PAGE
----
Nipple-sparing mastectomy: critical assessment of 51 procedures and implications for selection criteria.
ABSTRACT Retrospective studies have shown that occult nipple-areolar complex (NAC) involvement in breast cancer is low, occurring in 6-10% of women undergoing skin-sparing mastectomy (SSM). The cosmetic result and high patient satisfaction of nipple-sparing mastectomy (NSM) has prompted further evaluation of the oncologic safety of this procedure.
We conducted a retrospective chart review of 36 self-selected patients who underwent 51 NSM procedures between 2002 and 2007. Criterion for patient selection was no clinical evidence of nipple-areolar tumor involvement. All patients had the base of the NAC evaluated for occult tumor by permanent histologic section assessment. We also evaluated tumor size, location, axillary node status, recurrence rate, and cosmetic result.
Malignant NAC involvement was found in 2 of 34 NSM (5.9%) completed for cancer which prompted subsequent removal of the NAC. Of the 51 NSM, 17 were for prophylaxis, 10 for ductal carcinoma in situ (DCIS), and 24 for invasive cancer. The average tumor size was 2.8 cm for invasive cancer and 2.5 cm for DCIS. Nine patients had positive axillary nodes. Overall, 94% of the tumors were located peripherally in the breast. After mean follow-up of 18 months, only two patients (5.9%) had local recurrence.
Using careful patient selection and careful pathological evaluation of the subareolar breast tissue at surgery, NSM can be an oncologically safe procedure in patients where this is important to their quality of life. A prospective study based on focused selection criteria and long-term follow-up is currently in progress.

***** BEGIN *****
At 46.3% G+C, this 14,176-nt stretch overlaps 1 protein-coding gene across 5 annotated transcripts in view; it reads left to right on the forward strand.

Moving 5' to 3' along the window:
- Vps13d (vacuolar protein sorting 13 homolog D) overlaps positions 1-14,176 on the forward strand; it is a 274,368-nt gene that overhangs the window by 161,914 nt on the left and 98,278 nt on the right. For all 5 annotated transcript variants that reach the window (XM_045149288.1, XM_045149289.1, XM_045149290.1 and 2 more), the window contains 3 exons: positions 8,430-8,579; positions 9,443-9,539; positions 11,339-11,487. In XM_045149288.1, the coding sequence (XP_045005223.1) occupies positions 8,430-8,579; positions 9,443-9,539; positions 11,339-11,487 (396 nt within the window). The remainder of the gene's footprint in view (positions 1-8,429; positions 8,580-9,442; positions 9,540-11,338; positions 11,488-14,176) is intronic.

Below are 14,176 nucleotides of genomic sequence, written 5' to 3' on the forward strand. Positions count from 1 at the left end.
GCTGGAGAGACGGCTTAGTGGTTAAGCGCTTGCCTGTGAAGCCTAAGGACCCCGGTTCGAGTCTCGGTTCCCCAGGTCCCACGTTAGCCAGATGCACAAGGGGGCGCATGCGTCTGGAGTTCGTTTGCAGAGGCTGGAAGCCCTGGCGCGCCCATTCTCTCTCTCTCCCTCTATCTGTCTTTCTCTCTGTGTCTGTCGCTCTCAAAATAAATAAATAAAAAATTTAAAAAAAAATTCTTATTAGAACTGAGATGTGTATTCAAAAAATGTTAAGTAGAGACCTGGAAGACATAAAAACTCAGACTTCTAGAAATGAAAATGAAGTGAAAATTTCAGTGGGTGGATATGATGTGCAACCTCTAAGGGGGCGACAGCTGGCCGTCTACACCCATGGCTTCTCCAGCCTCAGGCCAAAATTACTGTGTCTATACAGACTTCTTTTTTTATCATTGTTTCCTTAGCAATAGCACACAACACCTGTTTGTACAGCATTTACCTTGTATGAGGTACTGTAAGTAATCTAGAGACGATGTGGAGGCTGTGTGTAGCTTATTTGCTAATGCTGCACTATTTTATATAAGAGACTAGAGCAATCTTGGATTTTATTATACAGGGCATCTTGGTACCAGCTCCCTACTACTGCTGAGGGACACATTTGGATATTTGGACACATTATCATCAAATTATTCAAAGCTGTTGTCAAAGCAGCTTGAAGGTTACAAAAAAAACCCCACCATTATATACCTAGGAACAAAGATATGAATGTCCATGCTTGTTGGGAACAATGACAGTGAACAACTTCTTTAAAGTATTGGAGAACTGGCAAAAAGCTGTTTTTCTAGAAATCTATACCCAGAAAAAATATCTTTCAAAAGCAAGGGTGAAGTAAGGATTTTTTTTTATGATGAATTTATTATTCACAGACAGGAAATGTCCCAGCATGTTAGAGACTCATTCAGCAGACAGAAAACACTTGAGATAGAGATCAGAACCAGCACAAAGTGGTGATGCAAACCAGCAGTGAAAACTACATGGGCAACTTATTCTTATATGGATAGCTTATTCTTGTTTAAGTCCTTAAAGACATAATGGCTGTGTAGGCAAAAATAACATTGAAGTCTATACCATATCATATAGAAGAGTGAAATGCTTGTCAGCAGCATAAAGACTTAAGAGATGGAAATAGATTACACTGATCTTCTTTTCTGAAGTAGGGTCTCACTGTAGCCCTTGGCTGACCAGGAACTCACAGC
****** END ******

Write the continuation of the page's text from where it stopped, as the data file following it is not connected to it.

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ABSTRACT: The side effects of mastectomy can be significant. Breast reconstruction may alleviate some distress; however, there are currently no provincial recommendations regarding the integration of reconstruction with breast cancer therapy. The purpose of the present article is to provide evidence-based strategies for the management of patients who are candidates for reconstruction. A systematic review of meta-analyses, guidelines, clinical trials and comparative studies published between 1980 and 2013 was conducted using the PubMed and EMBASE databases. Reference lists of publications were manually searched for additional literature. The National Guidelines Clearinghouse and SAGE directory, as well as guideline developers' websites, were also searched. Recommendations were developed based on the available evidence. Reconstruction consultation should be made available for patients undergoing mastectomy. Tumour characteristics, cancer therapy, patient comorbidities, body habitus and smoking history may affect reconstruction outcomes. Although immediate reconstruction should be considered whenever possible, delayed reconstruction is acceptable when immediate is not available or appropriate. The integration of reconstruction and postmastectomy radiotherapy should be addressed in a multidisciplinary setting. The decision as to which type of procedure to perform (autologous or alloplastic with or without acellular dermal matrices) should be left to the discretion of the surgeons and the patient after providing counselling. Skin-sparing mastectomy is safe and appropriate. Nipple-sparing is generally not recommended for patients with malignancy, but could be considered for carefully selected patients. Immediate reconstruction requires resources to coordinate operating room time between the general and plastic surgeons, to provide supplies including acellular dermal matrices, and to develop the infrastructure needed to facilitate multidisciplinary discussions.The Canadian journal of plastic surgery, Journal canadien de chirurgie plastique 06/2014; 22(2):103-11. · 0.27 Impact Factor